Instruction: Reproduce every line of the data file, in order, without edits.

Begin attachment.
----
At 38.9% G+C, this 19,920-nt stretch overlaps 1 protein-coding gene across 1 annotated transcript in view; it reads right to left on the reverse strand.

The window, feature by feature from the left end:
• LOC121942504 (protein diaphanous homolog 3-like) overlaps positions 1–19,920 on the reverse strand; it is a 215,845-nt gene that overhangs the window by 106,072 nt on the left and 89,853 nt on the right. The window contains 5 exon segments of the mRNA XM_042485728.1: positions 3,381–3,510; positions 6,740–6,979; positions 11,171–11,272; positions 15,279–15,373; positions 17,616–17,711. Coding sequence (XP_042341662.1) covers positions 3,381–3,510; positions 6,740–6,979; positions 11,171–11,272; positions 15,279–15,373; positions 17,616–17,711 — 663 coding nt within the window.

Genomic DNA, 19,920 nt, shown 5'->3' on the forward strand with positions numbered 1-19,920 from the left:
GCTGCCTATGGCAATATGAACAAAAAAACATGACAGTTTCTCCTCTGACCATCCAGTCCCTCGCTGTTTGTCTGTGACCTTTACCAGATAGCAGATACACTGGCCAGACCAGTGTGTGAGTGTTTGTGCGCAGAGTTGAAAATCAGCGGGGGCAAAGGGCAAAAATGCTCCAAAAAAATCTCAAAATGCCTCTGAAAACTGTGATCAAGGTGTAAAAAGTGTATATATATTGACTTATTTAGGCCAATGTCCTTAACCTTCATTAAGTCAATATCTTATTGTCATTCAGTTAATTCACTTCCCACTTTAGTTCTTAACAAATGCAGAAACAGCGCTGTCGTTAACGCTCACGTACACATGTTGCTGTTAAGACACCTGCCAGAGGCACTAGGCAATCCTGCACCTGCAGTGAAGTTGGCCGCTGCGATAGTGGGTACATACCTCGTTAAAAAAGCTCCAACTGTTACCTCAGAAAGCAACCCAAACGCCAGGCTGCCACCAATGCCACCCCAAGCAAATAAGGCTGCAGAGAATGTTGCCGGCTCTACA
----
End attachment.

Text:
At 38.9% G+C, this 19,920-nt stretch overlaps 1 protein-coding gene across 1 annotated transcript in view; it reads right to left on the reverse strand.

The window, feature by feature from the left end:
• LOC121942504 (protein diaphanous homolog 3-like) overlaps positions 1–19,920 on the reverse strand; it is a 215,845-nt gene that overhangs the window by 106,072 nt on the left and 89,853 nt on the right. The window contains 5 exon segments of the mRNA XM_042485728.1: positions 3,381–3,510; positions 6,740–6,979; positions 11,171–11,272; positions 15,279–15,373; positions 17,616–17,711. Coding sequence (XP_042341662.1) covers positions 3,381–3,510; positions 6,740–6,979; positions 11,171–11,272; positions 15,279–15,373; positions 17,616–17,711 — 663 coding nt within the window.

Genomic DNA, 19,920 nt, shown 5'->3' on the forward strand with positions numbered 1-19,920 from the left:
GCTGCCTATGGCAATATGAACAAAAAAACATGACAGTTTCTCCTCTGACCATCCAGTCCCTCGCTGTTTGTCTGTGACCTTTACCAGATAGCAGATACACTGGCCAGACCAGTGTGTGAGTGTTTGTGCGCAGAGTTGAAAATCAGCGGGGGCAAAGGGCAAAAATGCTCCAAAAAAATCTCAAAATGCCTCTGAAAACTGTGATCAAGGTGTAAAAAGTGTATATATATTGACTTATTTAGGCCAATGTCCTTAACCTTCATTAAGTCAATATCTTATTGTCATTCAGTTAATTCACTTCCCACTTTAGTTCTTAACAAATGCAGAAACAGCGCTGTCGTTAACGCTCACGTACACATGTTGCTGTTAAGACACCTGCCAGAGGCACTAGGCAATCCTGCACCTGCAGTGAAGTTGGCCGCTGCGATAGTGGGTACATACCTCGTTAAAAAAGCTCCAACTGTTACCTCAGAAAGCAACCCAAACGCCAGGCTGCCACCAATGCCACCCCAAGCAAATAAGGCTGCAGAGAATGTTGCCGGCTCTACA